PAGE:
I’m so happy to have another resource for “partners of,” the new book “Love, Always: Partners of Trans People on Intimacy, Challenge & Resilience,” edited by Jordon Johnson and Becky Garrison, published by Transgress Press. (My Boston Globe piece was reprinted here, with an epilogue from 2014.)
Not surprisingly, love is at the core. But what really struck me, and what I find interesting about my own story, is how many people who feel some gender/sexual preference fluidity, whether they realized it or not, ended up with like-feeling people. How the heck do we find each other? One couple even married as woman and man and ended up as man and woman. Several straight-identified ciswomen (women born that way) fell in love with women, who became transmen. It’s uncanny what we sense.
But … not all of us. Which is why, while I will certainly recommend this book to others, I think it might freak out the typical women who write to me because perhaps they won’t see much of a reflection of themselves in this book. Also, it’s heavy on the F-to-M side, which is fine but raises different issues (and similar ones too, of course). My blog and articles attract straight women between 30 and 60 who had no idea their husband wanted to be a woman or knew only a bit about it and then, BAM.
They look to me and other women who have stayed with transitioned partners and want to know, “how, how did you do it?” And, more importantly, “can I do it too”? They have never thought of gender as non-binary. Frankly, that notion challenges me even though I know it to be true, have my own fluidity about preference, and fully support the notion/science/feeling. But it makes me squirm in my seat a little.
Anyway, here’s what I always say to these women, and in fact here’s part of an email exchange I sent just today with someone I’d corresponded with earlier:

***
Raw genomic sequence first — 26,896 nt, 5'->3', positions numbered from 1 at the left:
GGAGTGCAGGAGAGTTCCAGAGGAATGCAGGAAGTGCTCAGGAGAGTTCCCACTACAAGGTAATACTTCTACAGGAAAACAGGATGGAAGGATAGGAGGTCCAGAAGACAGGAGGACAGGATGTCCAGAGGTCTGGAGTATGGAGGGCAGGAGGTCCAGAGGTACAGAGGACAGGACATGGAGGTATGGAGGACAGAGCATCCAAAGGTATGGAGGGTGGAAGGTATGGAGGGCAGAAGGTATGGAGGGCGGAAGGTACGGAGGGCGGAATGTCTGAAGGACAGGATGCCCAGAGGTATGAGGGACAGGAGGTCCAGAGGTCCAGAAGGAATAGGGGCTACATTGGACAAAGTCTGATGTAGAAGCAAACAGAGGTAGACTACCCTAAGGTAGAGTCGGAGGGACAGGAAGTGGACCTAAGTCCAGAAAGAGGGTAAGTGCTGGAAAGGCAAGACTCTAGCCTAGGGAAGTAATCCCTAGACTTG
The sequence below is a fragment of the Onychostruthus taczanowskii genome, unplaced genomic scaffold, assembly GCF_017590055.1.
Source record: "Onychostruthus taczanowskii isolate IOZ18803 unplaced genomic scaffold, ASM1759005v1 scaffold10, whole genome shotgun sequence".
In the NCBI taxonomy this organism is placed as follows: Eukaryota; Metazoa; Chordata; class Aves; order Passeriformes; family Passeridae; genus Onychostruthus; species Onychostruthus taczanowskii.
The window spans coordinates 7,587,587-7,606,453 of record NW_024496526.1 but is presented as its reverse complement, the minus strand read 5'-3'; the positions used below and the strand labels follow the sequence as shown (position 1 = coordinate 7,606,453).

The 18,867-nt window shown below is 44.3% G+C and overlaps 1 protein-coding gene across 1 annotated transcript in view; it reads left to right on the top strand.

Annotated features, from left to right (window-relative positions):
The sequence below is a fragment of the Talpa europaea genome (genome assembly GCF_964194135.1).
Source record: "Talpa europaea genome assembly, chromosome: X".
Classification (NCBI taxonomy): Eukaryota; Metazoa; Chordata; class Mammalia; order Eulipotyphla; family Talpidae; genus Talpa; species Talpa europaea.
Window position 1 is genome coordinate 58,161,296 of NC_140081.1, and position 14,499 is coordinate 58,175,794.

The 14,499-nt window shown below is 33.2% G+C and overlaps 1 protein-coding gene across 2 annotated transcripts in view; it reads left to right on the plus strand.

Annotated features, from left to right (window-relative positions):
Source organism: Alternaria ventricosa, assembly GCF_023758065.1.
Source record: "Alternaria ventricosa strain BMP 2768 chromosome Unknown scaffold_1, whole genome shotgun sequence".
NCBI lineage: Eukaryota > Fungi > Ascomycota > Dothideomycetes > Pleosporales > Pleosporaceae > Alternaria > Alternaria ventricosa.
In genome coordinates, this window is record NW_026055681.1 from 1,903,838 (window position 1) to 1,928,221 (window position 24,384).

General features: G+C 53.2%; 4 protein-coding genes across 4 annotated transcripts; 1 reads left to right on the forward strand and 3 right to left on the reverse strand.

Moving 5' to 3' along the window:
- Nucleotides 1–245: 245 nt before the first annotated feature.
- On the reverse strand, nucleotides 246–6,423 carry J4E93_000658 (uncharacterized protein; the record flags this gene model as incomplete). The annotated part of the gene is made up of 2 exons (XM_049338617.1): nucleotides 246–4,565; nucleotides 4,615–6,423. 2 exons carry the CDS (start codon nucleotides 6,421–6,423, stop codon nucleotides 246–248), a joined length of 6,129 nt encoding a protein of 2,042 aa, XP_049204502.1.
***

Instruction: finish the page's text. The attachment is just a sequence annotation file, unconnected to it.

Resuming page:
From the “wife of”:
When I first found out and started to research all I could find was that the marriage did not survive ultimately. That is my fear. But then I came across your article and it made me feel like there is a chance that if your marriage survived mine could too. If you don’t mind me asking how did your marriage survive?”
Look at the articles in my website and you’ll see my feelings of how my marriage survived. Also look at the resources — they’ll lead you to many stories and resources. Some marriages survive and most don’t. It’s really what works right for YOU. And it’s also a process. Your feelings will change over time, sometimes a few times a day! It’s such a personal decision based on different variables that that is the best answer I can give! I hope it helps.
Back to what my readers can get from “Love, Always”: I’d send them to Leslie Fabian’s essay, which includes a great tips sheet that focuses on maturity, empathy, being vulnerable and taking care of one’s self. That is so critical. Which is why I tell every “wife of” that she is as important as the transitioning person, even more important because it’s HER life.
Most essays in the book are either uplifting or exploratory and all very real. One, from my perspective, made me sad. One “wife of” had this to say about her marriage to “Dez,” who was starting to move from cross-dressing to transitioning when she basically asked him to stop: “The only thing I can say is that I have set boundaries and Dez has complied and appears to be very happy.” It would not be my advice. Then again, I’m being judgmental and what I LOVE about this book is pretty much every experience is laid bare, and who the heck am I to judge any of them? Yuck. Ugh. Stop it, Diane.
Buy the book, read the book, and be reminded that we partners have needs as crucial as those transitioning, and that we humans are not only a rainbow of tastes, we are a box of 64, plus. In the end, we still have more in common as human beings than anything else. Let us do our best to keep our minds and hearts open!